Paying tribute to a friend
who knew you when . . .

Screen Shot 2015-11-27 at 9.36.41 AMSome things require you to take a moment. Learning that a friend had died meant doing just that: giving the news the time it deserved, the time it required, the time to remember and then say goodbye. A single column could never cover all the wonderful things about my friend, the things that made her become a person who helped others, who loved others, who made others laugh.  There aren’t enough words to describe what she meant
to her family and friends. But since words are what I do, and she and I both loved words, I offered some about my friend Rita Long Baker here.

ROCHELLE RILEY is a writer whose essays here are about her personal thoughts and adventures.
No reprints without permission. You can read her columns at www.freep.com/rochelleriley and follow her on Twitter @rochelleriley.

The veterinarian asked me to cook what?

I knew something was wrong when I walked in from a debate watch Monday night, and there was no pitter-patter of little feet at the door.  It has been years since my lovey, Desi, had not run to the door from whatever comfortable perch he had found to demand that I transition quickly from newsroom slave to his slave.

But I opened the door, and nothing happened. I called out. Nothing. My heart began to pound.

By the time I got to the stairs, he was coming down, quickly and quietly – not slow and tentatively. He was almost himself, except he didn’t bark. And he didn’t jump.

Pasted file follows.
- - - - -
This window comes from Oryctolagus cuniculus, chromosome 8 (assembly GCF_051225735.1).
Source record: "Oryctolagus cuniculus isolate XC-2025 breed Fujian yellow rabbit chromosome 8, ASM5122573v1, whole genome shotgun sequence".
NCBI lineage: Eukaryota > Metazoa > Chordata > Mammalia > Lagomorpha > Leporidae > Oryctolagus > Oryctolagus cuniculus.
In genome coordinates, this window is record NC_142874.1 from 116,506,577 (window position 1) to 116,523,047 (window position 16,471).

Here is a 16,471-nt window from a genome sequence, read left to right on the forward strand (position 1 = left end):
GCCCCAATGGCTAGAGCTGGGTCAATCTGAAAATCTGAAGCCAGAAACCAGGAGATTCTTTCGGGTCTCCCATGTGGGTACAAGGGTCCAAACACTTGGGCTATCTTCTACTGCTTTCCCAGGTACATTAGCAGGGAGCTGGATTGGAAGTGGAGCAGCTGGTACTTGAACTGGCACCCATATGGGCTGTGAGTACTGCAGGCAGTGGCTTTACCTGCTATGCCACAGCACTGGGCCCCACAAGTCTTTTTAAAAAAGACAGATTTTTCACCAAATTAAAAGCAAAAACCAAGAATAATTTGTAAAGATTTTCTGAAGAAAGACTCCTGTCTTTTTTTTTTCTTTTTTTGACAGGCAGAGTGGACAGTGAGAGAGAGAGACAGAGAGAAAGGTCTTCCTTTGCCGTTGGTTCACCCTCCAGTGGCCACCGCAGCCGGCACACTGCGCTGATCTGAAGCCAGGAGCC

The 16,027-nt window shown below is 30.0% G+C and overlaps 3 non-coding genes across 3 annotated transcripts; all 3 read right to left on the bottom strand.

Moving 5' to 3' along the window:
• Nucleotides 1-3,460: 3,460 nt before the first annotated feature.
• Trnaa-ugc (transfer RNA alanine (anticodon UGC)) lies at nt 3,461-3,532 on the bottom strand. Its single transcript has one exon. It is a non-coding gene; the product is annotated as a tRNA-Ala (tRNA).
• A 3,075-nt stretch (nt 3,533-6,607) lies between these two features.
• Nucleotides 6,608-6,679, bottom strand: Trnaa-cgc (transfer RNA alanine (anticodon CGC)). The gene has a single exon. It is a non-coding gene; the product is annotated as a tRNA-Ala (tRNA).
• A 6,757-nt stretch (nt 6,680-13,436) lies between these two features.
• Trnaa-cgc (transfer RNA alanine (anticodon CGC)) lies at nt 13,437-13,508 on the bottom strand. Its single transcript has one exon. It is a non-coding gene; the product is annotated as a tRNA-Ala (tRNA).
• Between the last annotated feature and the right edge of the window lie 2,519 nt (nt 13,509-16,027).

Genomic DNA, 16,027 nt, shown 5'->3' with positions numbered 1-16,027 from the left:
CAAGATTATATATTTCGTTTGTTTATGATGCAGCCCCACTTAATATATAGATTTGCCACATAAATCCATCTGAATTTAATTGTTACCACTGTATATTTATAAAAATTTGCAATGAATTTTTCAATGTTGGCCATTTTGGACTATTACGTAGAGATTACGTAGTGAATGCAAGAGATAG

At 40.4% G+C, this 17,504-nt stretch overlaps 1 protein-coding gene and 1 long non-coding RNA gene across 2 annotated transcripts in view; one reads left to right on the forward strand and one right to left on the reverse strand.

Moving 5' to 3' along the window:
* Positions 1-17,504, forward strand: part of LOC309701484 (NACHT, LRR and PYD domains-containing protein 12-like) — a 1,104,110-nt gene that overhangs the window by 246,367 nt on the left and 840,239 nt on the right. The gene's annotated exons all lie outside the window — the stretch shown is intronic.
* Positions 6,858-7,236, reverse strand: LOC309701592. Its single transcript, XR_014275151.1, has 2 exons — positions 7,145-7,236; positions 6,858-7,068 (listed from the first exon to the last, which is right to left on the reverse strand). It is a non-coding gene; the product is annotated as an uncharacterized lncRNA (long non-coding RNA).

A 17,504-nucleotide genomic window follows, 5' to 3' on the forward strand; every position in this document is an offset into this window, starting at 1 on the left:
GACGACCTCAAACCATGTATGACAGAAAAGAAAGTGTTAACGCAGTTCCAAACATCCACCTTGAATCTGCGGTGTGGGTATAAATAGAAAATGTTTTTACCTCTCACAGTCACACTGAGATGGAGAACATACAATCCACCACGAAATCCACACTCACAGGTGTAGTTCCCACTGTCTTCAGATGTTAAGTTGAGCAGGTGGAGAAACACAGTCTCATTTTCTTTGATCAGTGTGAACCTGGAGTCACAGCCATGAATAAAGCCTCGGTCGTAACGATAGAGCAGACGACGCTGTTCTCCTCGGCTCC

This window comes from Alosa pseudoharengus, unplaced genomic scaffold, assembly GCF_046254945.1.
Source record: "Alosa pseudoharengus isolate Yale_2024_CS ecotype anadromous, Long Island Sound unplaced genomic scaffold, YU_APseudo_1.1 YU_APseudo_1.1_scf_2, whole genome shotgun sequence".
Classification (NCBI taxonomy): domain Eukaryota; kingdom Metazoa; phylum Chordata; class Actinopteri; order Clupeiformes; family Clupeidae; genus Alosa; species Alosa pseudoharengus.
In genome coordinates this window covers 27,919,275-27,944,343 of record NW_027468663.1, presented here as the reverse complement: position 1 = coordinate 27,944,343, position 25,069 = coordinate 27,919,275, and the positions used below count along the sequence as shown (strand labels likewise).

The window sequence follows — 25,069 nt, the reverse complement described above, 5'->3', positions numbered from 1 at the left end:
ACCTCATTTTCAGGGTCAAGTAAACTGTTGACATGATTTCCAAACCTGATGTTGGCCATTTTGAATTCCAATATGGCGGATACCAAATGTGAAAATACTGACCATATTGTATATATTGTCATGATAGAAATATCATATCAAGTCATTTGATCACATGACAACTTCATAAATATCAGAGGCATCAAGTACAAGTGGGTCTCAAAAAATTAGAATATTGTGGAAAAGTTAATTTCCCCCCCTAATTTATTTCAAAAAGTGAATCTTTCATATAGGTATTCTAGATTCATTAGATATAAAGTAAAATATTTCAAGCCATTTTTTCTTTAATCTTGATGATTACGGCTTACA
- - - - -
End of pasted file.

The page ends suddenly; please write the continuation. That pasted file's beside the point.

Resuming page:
I kept an eye on him. I checked his food dish. I manipulated his four limbs and checked his stomach. Nothing bothered him. Well, except half-ass walks.

During a full week of fighting a virus that had me bed-ridden, his walks were more less walk and more stand. I could barely make it to the end of the block, so his beloved jaunts through the neighborhood had become bathroom breaks. It didn’t matter that we were doing them four times a day.  They were too short.

By Wednesday, he had decided he was sick of food. Even with a regular walks resumed, he still looked like he felt puny. He didn’t even wake me up in the mornings. He always would wake up before I did, eager to get out the door.

On Wednesday evening, he threw up while we were walking. He didn’t eat his dinner. Thursday, he ate only half his food. Early Friday morning, he threw up in the middle of the night.

So Friday morning, we walked down to the vet, where everyone, for just a minute, stopped working. They all love him art his vets. They know he’s the world’s best dog.

The vet checked his teeth, lymph nodes, chest, stomach. His temperature was normal. His reaction to being poked was normal. He was even bouncing around, tail wagging.

The doctor said it was probably something he ate. The doctor said that it might if, for two days, I cooked for him, something bland like boiled chicken and rice.

I just looked at her. Continue Reading

March Madness: Why I Root for Underdogs

I woke up early Thursday morning, headed to the computer and changed my NCAA bracket hours before the first tip-off. Rather than make mine match President Barack Obama’s or ask sports columnists for advice, I decided to play with my heart. After all, it’s only money.